• Mara Rosenberg ’17
  • “Queering High Street: Investigating Strategies for Same-Sex Hookups at Grinnell College”
  • Elaina Notman ’16
  • “Preference for Intoxication in Consensual Sexual Encounters”

Noon–1 p.m. Intimate Surfaces: Troubling the High/Low Divide – Rosenfield Center, Room 202

  • Eliza Harrison ’16
  • “Early Sonia Delaunay: The Avant-Garde at Home”
  • Lauren Roush ’16
  • “Fabric Portraits”
  • Mai Pham ’16
  • “Traces of Pop in Dinh Q. Lê’s Art”

Sponsored by the Office of the Dean of the College.

The dean’s office wishes to thank Vance Byrd, Jennifer Dobe, Andrew Graham, Jan Graham, Kelly Maynard, Casey Oberlin, Terri Phipps, Andi Tracy ’99, Tilly Woodward, and the Dining Services staff for their assistance in organizing this symposium.

If you require an accommodation in order to attend or fully participate in any of these events please contact Maria Tapias or the coordinator of disability resources, Autumn Wilke, or call 641-269-3702.

Fred Magdoff: Capitalism and Agriculture

On Monday, April 11, Fred Magdoff, emeritus professor of plant and soil science at the University of Vermont, will discuss capitalism, agriculture, soil, and soil health in two event.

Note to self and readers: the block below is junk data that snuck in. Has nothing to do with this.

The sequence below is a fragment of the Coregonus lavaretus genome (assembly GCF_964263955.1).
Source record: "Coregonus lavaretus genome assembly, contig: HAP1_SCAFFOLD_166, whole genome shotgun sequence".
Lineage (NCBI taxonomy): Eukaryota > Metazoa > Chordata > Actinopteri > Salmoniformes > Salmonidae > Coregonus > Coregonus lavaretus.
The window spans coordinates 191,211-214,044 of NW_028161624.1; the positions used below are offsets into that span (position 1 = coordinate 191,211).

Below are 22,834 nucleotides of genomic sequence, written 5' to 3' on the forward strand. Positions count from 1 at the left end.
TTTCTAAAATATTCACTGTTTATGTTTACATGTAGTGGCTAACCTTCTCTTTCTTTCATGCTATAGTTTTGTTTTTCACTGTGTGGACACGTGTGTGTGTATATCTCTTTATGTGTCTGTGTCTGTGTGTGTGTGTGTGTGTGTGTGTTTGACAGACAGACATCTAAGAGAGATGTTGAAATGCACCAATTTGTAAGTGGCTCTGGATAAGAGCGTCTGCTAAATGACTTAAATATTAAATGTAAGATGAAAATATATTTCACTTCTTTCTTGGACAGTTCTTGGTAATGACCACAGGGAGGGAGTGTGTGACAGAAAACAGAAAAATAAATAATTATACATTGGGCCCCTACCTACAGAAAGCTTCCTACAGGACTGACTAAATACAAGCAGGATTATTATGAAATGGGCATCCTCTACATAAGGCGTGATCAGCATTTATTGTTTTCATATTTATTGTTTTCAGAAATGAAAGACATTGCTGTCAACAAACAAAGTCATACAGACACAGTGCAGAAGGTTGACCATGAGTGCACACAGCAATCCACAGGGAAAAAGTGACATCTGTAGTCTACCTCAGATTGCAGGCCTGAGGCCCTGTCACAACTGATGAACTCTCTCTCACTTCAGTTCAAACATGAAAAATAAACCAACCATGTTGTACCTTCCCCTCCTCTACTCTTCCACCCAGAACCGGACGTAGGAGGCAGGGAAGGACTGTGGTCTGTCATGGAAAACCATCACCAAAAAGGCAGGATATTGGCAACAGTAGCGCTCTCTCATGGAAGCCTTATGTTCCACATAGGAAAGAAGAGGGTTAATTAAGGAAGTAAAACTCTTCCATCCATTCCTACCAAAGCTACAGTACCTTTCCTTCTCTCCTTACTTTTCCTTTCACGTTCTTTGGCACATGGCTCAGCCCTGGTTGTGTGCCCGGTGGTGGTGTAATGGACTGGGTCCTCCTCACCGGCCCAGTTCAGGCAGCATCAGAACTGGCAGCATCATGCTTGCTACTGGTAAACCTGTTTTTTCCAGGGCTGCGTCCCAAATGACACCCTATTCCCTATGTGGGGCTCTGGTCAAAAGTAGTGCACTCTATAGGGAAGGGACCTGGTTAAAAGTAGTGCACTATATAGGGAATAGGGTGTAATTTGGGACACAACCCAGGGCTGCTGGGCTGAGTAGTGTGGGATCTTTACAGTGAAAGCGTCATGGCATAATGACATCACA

He will give a talk, “Capitalism and Agriculture” at 7:30 p.m. in Joe Rosenfield '25 Center, Room 101. Before the talk, Magdoff will lead a roundtable discussion about “Soil and Soil Health” at 4 p.m. in Noyce Science Center, Room 1022.

Grinnell College's Center for Prairie Studies is sponsoring the events, which are free and open to the public.

“When a leading soil scientist and a leading political activist are the same person, the results are bound to be interesting,” said Jon Andelson, Rosenfield professor of social science-anthropology and director of the Center for Prairie Studies. “Professor Magdoff will subject the capitalist context of American and world agriculture to critical scrutiny, as he has in much of his published work. If you believe capitalism is the best economic system for agriculture, come and hear an argument to the contrary.”